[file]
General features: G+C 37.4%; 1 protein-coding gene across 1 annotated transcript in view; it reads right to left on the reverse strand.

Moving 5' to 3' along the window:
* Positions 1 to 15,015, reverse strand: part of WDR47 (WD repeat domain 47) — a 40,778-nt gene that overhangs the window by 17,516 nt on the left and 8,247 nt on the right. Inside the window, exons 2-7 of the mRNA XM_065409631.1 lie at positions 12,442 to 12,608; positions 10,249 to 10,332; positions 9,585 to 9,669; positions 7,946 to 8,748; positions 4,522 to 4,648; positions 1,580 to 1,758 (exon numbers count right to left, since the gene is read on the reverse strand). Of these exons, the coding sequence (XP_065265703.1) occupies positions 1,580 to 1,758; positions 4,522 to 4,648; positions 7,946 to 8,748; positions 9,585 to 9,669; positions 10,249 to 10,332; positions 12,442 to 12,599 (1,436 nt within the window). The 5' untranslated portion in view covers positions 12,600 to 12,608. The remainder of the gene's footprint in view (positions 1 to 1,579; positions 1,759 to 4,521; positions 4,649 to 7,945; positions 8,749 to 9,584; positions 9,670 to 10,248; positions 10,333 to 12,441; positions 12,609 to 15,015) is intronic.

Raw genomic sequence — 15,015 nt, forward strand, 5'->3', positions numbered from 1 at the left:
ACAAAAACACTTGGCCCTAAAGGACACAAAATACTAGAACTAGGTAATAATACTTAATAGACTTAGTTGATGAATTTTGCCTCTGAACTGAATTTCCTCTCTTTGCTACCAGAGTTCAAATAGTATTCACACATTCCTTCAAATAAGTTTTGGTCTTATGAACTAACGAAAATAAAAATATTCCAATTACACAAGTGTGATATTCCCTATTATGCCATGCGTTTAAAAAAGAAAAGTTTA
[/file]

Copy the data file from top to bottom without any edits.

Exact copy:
General features: G+C 37.4%; 1 protein-coding gene across 1 annotated transcript in view; it reads right to left on the reverse strand.

Moving 5' to 3' along the window:
* Positions 1 to 15,015, reverse strand: part of WDR47 (WD repeat domain 47) — a 40,778-nt gene that overhangs the window by 17,516 nt on the left and 8,247 nt on the right. Inside the window, exons 2-7 of the mRNA XM_065409631.1 lie at positions 12,442 to 12,608; positions 10,249 to 10,332; positions 9,585 to 9,669; positions 7,946 to 8,748; positions 4,522 to 4,648; positions 1,580 to 1,758 (exon numbers count right to left, since the gene is read on the reverse strand). Of these exons, the coding sequence (XP_065265703.1) occupies positions 1,580 to 1,758; positions 4,522 to 4,648; positions 7,946 to 8,748; positions 9,585 to 9,669; positions 10,249 to 10,332; positions 12,442 to 12,599 (1,436 nt within the window). The 5' untranslated portion in view covers positions 12,600 to 12,608. The remainder of the gene's footprint in view (positions 1 to 1,579; positions 1,759 to 4,521; positions 4,649 to 7,945; positions 8,749 to 9,584; positions 9,670 to 10,248; positions 10,333 to 12,441; positions 12,609 to 15,015) is intronic.

Raw genomic sequence — 15,015 nt, forward strand, 5'->3', positions numbered from 1 at the left:
ACAAAAACACTTGGCCCTAAAGGACACAAAATACTAGAACTAGGTAATAATACTTAATAGACTTAGTTGATGAATTTTGCCTCTGAACTGAATTTCCTCTCTTTGCTACCAGAGTTCAAATAGTATTCACACATTCCTTCAAATAAGTTTTGGTCTTATGAACTAACGAAAATAAAAATATTCCAATTACACAAGTGTGATATTCCCTATTATGCCATGCGTTTAAAAAAGAAAAGTTTA